When I was a tiny, venturing child, I walked toward unknown with a smile.
Terrified mother forbade and guided me away from dangerous street
Knowing I would never resist the siren call of tall corn stalks in endless field
Stretching to the horizon with only small rises and falls in otherwise flat.
The corn lived across our never-busy street outside a city not yet grown.
It beckoned lustrous, silky-sounding leaves of every green there is —
every expected shade with occasional flashes of unnamed marvels
(the very kind most appealing to wide open curiosity with pudgy legs).
I never did…
* The idea kernel for this piece started with A Rustic Mind (Manali Desai) “Can I Call Myself a Writer?”
It was a simple question: “Can I call myself a writer?”
My simple answer: “Yes, you can.”
Call yourself whatever you want — don’t wait for anyone to hand you a label, description, golden crown, whatever else you imagine comes with the writer label. You are hereby granted permanent permission to declare yourself writer. (Of course, you also have equally permanent permission to declare yourself dog, house, master of the universe, genius bedmaker….)
The trouble with asking if you can…
You carry our serious while I am the impish, merry one who laughs
At thunderstorm surprises, stubborn ivy, and mysteries inside our walls.
Until you, I was somber, plodding, laser focused woman strategizing
For all she was worth, for love and for money, for quieting that
Small, still voice within that whispered there is more for me than this.
From a safe distance, I watched friends fall in and out of love, had good times For myself when a person and a place checked boxes I never questioned Until you walked in that night and I knew you from everywhere…
Everyone went back to the Fourth’s mansion for post-funeral festivities. The Fourth Wife of Mark was renowned for laying out a lavish spread of delicious food, endless drinks, and wide open generosity. The dozen guest rooms were fluffed to accommodate sudden guests and others requiring a safe landing after the shock of losing their idol.
I watched them leave, ignoring my editor’s command to go to the afterparty and complete my story.
“There’s a lot of eyes on you right now. Do this story right and you’re guaranteed a byline.”
I felt his crocodile smile gleaming through the phone. All…
Robyn’s phone chirped.
Could it be Jason?
Taking a deep breath, she tapped the screen.
Josie: Paper towels?
Her roommate must be prowling SHOPPER EMPORIUM, filling a cart with groceries and household supplies. If Robyn didn’t hold the line, their tiny apartment would overflow with cheap paper towels and tins of cat food for needy strays.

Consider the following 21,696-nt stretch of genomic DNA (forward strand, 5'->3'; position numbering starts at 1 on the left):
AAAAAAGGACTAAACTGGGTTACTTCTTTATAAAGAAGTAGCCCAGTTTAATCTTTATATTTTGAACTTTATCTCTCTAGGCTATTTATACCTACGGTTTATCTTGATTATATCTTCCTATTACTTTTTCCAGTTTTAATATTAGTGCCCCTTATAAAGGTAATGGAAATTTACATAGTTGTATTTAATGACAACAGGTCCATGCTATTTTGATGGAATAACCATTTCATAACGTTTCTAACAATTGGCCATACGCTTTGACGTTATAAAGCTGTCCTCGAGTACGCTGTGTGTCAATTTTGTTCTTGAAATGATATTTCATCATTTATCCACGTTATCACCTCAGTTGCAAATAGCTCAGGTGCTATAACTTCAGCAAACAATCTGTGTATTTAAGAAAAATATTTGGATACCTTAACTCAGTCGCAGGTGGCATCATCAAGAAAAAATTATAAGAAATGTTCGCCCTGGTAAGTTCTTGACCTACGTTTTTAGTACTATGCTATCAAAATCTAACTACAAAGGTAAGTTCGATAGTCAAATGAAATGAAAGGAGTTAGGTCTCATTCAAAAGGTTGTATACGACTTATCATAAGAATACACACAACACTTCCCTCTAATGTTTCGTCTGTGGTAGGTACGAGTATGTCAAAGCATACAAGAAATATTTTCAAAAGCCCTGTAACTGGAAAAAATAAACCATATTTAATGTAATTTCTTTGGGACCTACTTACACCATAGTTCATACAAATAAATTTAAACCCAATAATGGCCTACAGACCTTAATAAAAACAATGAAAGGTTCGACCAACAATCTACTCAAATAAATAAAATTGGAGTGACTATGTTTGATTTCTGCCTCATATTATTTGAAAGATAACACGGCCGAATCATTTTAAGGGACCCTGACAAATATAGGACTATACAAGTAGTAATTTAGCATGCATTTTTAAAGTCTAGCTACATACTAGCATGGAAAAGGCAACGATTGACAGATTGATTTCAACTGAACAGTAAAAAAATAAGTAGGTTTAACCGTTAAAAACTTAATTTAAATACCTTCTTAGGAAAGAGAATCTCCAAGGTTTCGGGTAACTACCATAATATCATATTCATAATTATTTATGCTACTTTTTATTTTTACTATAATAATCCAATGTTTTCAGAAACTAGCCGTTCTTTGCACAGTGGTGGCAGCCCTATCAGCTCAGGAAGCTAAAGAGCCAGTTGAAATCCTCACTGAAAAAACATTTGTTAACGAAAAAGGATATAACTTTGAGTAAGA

She added the dancing girl emoji. Dancing girl meant no time for texting.
Dr. Sophia, her stand-in therapist, barged through the outer door. She charged past Robyn and the receptionist with a panted “Give me a minute.” The office door slammed behind…
I scrawl words on the page once I can see through the tears, breathe through the clogged nose, can stop dowsing heartbreak with wine.
Hold me close
Hold your dreams closer
Dreams are more solid than this life
Hold me close
Let our hearts speak truth
To the ones we have been
To the ones we are now
To what might have been
To what’s coming next
I don’t know where this is going
But it’s been an incredible ride
And I wouldn’t have missed it for anything
Not for love, not for home,
All the things we’re supposed to…
Kerry needed $1.00.
Being seven, she had one guaranteed way to get it.
She ran her tongue across the front of her teeth, probing for the
most likely candidate. Not a single tooth was on the verge. She’d have to make the magic happen on her own.
Watching her shows that night, she went to work on her top front tooth.
Relentlessly, she pressed and pulled, pushed forward and back until the tooth yielded ever so slightly before bedtime. She continued her mission until she clutched tooth fairy money.
Her parents were stunned by huge orthodontist bills seven years later.
This tiny tale is a very true, very painful, and terribly embarrassing personal story….
With gratitude to J.A. Taylor and Centina Pentina for the wild, wonderful prompt:
I was three years old when I learned a truth that has never steered me wrong. Whatever choice I face, it’s always gone better for me when I take the path that scares me most.
My tricycle was shiny new, bright red promise of adventure. We lived on top of a mountain. Every day, I sped up and down that quiet suburban sidewalk, getting off to push my bike up the steepest part.
I sat on my tricycle. I clutched the thick, pristine white handlebar grips. The seat was firm and comfortable and the foot pedals were just right.
Nothing about her was special: she had just past puppyhood with eager face
Ready for what was next, whatever it was, however it came
Like the person she was walking, a kind human who swooped into shelter,
Exclaimed when their eyes met and wept when they sniffed one another.
Her person declared “She’s friendly!” as she tugged irresistible to lone walker
In need of attention from a dog who knows better than not to say hello
To another lost one, who was not abandoned and left for dead,
But who is still tender-edged, open-hearted possibility for more than this now.
Writes "A snapshot in time we can all relate to - with a twist." Novelist, marketer, business story teller, new product imaginer…